Reduce Your Risk
By Dan Van Veen
Isn't it interesting how we all seem to have such GREAT insights AFTER we end doing something that “in retrospect” wasn’t very wise?
I’m going to go over a few of those “silly” things we all do because 1) we think it won’t happen to us; 2) we just don’t think of it; 3) we didn’t know.
SHOES. One of the silly things so many runners tend to do is fall in love with a pair of shoes. Oh, it’s fine to fall in love with a style, but I’m talking about a pair – the ones that fit you like a glove, feel SOOOO comfortable, and actually seem to look okay – from the top down. The problem is, the bottom up. Shoes can have unblemished fabric, not much wear on the interior, and look pretty good UNTIL you check out the soles. If you’ve been running in them for more than a couple of months, start taking weekly looks at the soles – are they wearing unevenly anywhere? Likely they will be showing some wear. Too much wear and you can end up causing yourself an injury as where rubber once was, it no longer is . . . back, leg, ankle pain/injuries all can be a result.
MILEAGE. It doesn’t matter what some program in some magazine tells you to do, you still have to listen to your body when you’re increasing mileage. So many runners try to gut mileage out when their body is begging for a break. They can feel the tightness in a muscle or tendon, they have the warning signs, they can feel the exhaustion, but that little piece of paper says, “Run 8 miles today.” So, they do and bam. An injury. All the training up to that point wasted because what? Not listening.
SPEED. If there’s one thing that causes more injury than anything else is speedwork. You have to be SO careful. Warming-up is more than just a lap around the track. If you’re going to do speedwork, take it seriously. At least a mile of easy running, followed by things such as high knees, strides, butt kicks, etc. You want your legs well prepared before demanding high turnover from them . . . and even then, ease into that . . . and of course, a proper cool down afterwards to flush your legs out is also important. Hamstring injuries, quad injuries, calf injuries are all typical of speed work done wrong . . . funny, isn’t it – speed work takes more time than most any other kind of training. And honestly, I’ve stepped away from speed work as it does take so much time and to me, it’s the definition of high risk and high reward (it works, but the risk is also there).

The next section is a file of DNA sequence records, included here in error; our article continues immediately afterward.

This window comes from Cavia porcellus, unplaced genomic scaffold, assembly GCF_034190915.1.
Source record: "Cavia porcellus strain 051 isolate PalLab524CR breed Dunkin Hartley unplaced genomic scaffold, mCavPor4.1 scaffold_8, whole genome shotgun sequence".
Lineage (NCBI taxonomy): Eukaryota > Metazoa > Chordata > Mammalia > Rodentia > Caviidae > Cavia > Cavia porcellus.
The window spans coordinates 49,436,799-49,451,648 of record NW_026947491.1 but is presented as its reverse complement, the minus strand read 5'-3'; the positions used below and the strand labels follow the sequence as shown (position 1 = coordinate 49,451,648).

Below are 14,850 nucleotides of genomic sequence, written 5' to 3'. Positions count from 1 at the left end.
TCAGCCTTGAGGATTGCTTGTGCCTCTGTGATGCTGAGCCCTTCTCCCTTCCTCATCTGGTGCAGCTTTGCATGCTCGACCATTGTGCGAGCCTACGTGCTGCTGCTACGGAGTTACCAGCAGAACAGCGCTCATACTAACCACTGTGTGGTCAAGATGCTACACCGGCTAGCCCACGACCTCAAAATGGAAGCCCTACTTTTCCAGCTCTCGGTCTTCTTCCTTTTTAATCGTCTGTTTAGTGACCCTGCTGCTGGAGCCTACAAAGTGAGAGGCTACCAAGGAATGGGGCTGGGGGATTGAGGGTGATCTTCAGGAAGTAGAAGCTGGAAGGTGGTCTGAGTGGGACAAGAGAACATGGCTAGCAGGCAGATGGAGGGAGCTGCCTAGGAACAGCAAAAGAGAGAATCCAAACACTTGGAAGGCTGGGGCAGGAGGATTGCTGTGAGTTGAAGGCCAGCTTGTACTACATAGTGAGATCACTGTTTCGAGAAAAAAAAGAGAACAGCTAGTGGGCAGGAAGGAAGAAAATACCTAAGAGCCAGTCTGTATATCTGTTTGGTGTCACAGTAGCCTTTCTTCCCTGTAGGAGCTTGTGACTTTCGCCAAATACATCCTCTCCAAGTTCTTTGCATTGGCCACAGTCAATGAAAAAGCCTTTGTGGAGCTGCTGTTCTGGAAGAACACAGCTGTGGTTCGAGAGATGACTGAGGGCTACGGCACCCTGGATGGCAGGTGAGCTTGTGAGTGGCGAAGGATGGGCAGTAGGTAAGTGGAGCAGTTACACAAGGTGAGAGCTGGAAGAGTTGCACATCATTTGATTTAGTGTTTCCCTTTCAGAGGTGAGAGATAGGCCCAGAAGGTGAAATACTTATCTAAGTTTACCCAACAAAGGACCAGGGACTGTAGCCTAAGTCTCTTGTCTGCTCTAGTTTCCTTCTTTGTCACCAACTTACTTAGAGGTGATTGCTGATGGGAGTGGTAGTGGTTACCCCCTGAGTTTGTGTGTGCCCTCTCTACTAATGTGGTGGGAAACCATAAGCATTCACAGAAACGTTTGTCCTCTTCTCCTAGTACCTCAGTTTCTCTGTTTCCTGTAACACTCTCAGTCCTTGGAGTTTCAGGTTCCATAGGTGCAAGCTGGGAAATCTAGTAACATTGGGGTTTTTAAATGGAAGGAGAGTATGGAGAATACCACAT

VITAMINS/HEALTH. If you’re not taking a regime of chelated zinc, vitamin C, and vitamin D and possibly magnesium – you should be! Why? The first trio is a mixture that studies have proven to greatly reduce the impact of the cold virus . . . they super-charge your immune system. Not bullet proof, but I have found that since becoming religious about taking those first three, I really haven’t had even a “medium” cold . . . and a bad cold can really mess up your training. I mean, I used to accurately judge my colds that once I went through an entire tissue box of tissues, my cold should be about over. No longer. Magnesium is good for heart health and reducing cramps (click here for more info). Oh, and I can’t make any claims, but COVID is a coronavirus… colds come from the same family (coronavirus). So, you never know if it also helps reduce the impact of COVID – sure can’t hurt!
WATER. Just want to point out the obvious – hydration (especially water) is really important…and guess what. Diet Coke or Dr. Pepper is NOT the same as drinking water! I’ll admit that I’m not an expert on the benefits of drinking diet soda or regular soda . . . that’s because I’ve yet to read anything claiming that any type of soda is good for you . . . though, I guess, if you find yourself in the desert, nearing death, and you already used your water taking a shower to test your Old Spice body wash, then go ahead with the soda! : ) Okay, okay, maybe a soda now and then isn’t going to kill you, but the point being, you should be drinking FAR MORE water than soda . . . make soda an exception.
SLEEP. We all know that our bodies heal best when we’re asleep, but boy, it seems it’s the one thing we tend to skimp on, thinking something like, “I’ll sleep in on another day.” The problem is, too often we make getting the proper rest the exception and over time, that builds. Not only can it lead to injuries, but it most definitely leads to poorer performances. Your body isn’t able to respond to the demand because it hasn’t had enough recovery time (sleep). So, when you try to FORCE it to respond, it doesn’t take a genius to know what happens when you force anything . . . typically ends up breaking. Right?